One of my prized possessions is a pair of sexy, slick, black stiletto-heeled boots. Very femme-fatale.
As I type this up, I’m wearing a t-shirt pulled over a workman’s blue shirt, pop-collared, and my favorite pair of ripped blue jeans held up with a tattered cloth belt. Not exactly a model for femininity.
I speak English with the faintest hint of an accent.
I live frugally, probably a habit learned from my hard-working, white to blue collar parents, who immigrated here over 18 years ago. When we first got here, the Chinese evangelical Christian community opened its arms and welcomed my family into its folds. I grew up feeling loved, cared for, and have a lot of respect for the men and women who gave up literally everything, so that their kids could grow up in Canada. To my people, Canada is freedom from political oppression and post-secondary education opportunities for future generations.
I have heard my dad cry twice. One of them was as he told me over the phone, that he loved me; that even though work is so hard and people treat him so bad, that it is all worth it because I am working towards my PhD in Chemical Engineering; that he is tremendously proud of me. My mother and I use to have touching mother-daughter talks about men. Over dinner prep, mother and I have dissected the personalities of many of my guy friends, to help me find a good match. My mother has also gently explained to me what my future husband will expect from me.
It has been 2 years since I came out to my family. They still love me very much. My parents and I don’t talk about my love life anymore.
It has been 4.5 years since I admitted to myself my childhood crushes on women have stayed with me into adulthood. It has been 2 years since I started dating exclusively women. I finally understand why abstinence can be such a difficult decision. In between coming out and dating, I chose to live as an “ex-gay”.
An ex-gay is someone — usually Christian — who believes that non-hetero sexual orientations and behavior are unnatural, sinful and require change. An ex-gay usually believes that a gay identity can be eradicated if one strived to understand, through ex-gay therapy, where one ‘went wrong’ in their sexual development as a child.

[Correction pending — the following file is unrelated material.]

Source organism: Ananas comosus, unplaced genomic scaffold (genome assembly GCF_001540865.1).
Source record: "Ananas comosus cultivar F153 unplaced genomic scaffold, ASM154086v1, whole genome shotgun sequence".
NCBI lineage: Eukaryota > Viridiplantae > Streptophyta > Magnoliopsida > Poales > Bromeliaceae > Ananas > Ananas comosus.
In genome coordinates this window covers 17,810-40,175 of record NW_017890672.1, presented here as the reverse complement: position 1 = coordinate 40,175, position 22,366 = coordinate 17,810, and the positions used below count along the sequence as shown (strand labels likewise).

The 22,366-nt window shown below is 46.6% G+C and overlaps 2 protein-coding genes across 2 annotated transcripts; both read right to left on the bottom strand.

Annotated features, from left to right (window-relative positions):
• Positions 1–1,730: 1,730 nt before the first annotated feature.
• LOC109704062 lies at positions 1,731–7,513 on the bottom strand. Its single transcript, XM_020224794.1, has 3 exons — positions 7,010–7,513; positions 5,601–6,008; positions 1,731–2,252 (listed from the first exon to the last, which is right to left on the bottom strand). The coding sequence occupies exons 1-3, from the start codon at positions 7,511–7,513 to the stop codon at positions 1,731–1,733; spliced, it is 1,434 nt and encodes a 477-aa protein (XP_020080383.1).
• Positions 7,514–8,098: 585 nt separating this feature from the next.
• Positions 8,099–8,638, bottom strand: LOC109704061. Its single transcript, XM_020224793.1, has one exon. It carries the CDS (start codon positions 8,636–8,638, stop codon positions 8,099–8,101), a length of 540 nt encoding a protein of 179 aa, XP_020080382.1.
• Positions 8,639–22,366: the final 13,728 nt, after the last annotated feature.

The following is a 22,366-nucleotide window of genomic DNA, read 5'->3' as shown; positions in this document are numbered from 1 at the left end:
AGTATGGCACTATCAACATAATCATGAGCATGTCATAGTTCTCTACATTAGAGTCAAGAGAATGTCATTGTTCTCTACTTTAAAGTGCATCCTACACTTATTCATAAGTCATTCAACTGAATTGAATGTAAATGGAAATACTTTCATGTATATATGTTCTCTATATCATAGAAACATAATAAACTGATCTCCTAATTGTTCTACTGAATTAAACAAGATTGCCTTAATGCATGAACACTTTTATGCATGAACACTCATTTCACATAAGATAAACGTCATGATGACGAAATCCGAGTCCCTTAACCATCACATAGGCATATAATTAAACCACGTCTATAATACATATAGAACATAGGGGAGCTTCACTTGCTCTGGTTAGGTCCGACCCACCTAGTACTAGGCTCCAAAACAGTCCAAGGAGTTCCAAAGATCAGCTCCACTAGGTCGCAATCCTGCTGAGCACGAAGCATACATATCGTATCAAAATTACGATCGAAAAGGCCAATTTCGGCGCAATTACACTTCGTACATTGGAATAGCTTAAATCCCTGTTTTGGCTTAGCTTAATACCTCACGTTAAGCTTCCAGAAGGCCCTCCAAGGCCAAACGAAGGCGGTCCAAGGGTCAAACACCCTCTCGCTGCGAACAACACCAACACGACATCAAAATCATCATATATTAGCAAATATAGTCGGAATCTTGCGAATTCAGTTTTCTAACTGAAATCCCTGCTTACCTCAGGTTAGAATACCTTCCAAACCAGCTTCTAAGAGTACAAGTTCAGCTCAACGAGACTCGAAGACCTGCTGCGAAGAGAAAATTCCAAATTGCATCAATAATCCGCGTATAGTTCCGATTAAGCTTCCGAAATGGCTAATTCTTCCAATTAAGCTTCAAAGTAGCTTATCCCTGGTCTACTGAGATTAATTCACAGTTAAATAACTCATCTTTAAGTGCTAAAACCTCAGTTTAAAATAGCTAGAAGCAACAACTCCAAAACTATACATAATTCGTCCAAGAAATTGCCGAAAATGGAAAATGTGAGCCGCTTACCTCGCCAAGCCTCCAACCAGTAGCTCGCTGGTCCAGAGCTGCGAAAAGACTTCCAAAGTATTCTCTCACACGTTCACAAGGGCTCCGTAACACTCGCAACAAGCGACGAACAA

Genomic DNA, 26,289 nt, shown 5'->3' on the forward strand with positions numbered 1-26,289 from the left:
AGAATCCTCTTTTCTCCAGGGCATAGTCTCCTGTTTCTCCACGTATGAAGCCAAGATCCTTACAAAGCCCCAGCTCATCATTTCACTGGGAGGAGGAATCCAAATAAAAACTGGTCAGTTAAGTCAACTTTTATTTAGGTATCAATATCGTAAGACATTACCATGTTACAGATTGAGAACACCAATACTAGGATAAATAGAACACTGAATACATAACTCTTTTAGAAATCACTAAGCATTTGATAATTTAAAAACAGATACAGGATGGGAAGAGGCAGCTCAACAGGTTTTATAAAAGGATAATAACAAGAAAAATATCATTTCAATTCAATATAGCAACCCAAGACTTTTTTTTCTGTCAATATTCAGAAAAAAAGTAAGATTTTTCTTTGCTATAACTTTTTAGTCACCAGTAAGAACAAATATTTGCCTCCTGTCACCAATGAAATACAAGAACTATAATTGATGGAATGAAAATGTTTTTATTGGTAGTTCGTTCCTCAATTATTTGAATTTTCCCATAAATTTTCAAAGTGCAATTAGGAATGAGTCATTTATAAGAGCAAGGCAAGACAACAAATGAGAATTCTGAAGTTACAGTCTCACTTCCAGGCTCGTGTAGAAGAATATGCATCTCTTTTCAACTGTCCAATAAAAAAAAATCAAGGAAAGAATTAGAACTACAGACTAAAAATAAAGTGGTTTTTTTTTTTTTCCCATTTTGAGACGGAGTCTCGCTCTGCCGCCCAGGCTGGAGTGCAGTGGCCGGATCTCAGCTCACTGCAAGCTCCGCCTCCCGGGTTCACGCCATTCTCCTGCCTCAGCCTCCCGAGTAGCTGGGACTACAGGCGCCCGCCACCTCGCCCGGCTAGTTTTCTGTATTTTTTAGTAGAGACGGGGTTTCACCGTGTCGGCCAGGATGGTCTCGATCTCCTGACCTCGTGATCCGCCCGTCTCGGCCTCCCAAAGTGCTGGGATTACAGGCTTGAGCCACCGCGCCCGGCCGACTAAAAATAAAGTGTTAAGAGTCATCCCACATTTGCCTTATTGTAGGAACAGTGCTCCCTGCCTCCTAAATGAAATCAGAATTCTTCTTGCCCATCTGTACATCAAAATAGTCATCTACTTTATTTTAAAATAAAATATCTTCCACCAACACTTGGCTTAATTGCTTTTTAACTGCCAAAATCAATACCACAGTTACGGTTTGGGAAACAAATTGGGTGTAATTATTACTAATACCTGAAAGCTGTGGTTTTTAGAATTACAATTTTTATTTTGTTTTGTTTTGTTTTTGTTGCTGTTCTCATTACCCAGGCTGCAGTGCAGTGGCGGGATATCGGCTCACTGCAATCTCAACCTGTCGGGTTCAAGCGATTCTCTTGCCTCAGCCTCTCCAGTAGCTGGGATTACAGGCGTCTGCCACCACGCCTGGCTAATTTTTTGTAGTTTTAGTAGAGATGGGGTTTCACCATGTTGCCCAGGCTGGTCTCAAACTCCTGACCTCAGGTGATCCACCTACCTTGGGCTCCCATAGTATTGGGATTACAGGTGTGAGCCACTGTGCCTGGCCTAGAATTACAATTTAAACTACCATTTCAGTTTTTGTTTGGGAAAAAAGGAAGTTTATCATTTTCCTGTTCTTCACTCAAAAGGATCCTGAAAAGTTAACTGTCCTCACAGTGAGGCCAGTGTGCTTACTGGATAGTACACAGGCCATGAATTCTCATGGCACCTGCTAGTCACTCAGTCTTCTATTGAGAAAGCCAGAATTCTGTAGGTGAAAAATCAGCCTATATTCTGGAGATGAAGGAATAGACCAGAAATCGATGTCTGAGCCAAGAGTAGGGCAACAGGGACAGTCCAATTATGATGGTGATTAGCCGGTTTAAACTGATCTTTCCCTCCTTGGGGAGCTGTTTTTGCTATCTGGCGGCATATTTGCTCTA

I tried to understand ex-gay theology, their views on child developmental psychology, and their behavior modification methodologies. I learned about “same sex attachment disorder”, “opposite sex attachment disorder”, and proper ways for me to act more feminine in celebration of my “God given femininity”. I learned to hate my sin of adopting a gay identity. I prayed and pleaded with God to help me change. I got involved with an online support forum for ex-gay youth. I struck up long email conversations with a few ex-gay ministers to get ‘counseling’ without having to meet them face-to-face — I didn’t want anyone to know my face and know that I have this shameful secret. When I won a scholarship in my first year of grad school, I booked a plane ticket the next day to go to an ex-gay camp. I’ve tried to drink my shame away, and one depressed drunken afternoon, I even tried to gouge the pain out of my arm.
Then, I reached out. My brother, sister, and friends came together and surrounded me. They held me, listened to me, found me reading material, laughed with me, and encouraged me to get professional counseling.
To say the ex-gays taught me to hate myself would be inaccurate. The ex-gays simply amplified what I already felt. I suspect my self-hatred is really a gay-ified version of the teenage angst that we all go through to some degree.
For me, the real harm from ex-gay therapy was developing an aversion to therapy in general. My current counseling sessions with my psychiatrist eerily reminded me of my ex-gay therapy sessions – the questions and techniques used by the therapist in both cases were very similar. And so, I have found it incredibly difficult to receive professional counseling help without having panic episodes, and feeling like I’ve failed at something.
And perhaps not quite so surprisingly, since worship music with the ex-gays is the same Christian music I grew up loving, I can rarely listen to that music now without crying or getting into a depressive episode.
I am now out and trying my best to live a life true to myself. On Sundays, if I wake up early enough, I go to service at a United Church. I was involved with the local queer film festival. I have done speaking engagements at local mental health and other support services, speaking on my ex-gay experiences. Some may say I have succumbed to the ways of the secular world and gave up the good fight.
I have no regrets. I still support choice. I had to live the ex-gay life for myself. It was by living that life, was I then able to make peace with myself saying, "God, I lived those questions and You know that was all I could give". And now that I have, I can finally try to move on.
Peggy immigrated from Hong Kong with her family to Canada over 18 years ago. Currently, Peggy is working on her PhD in chemical engineering.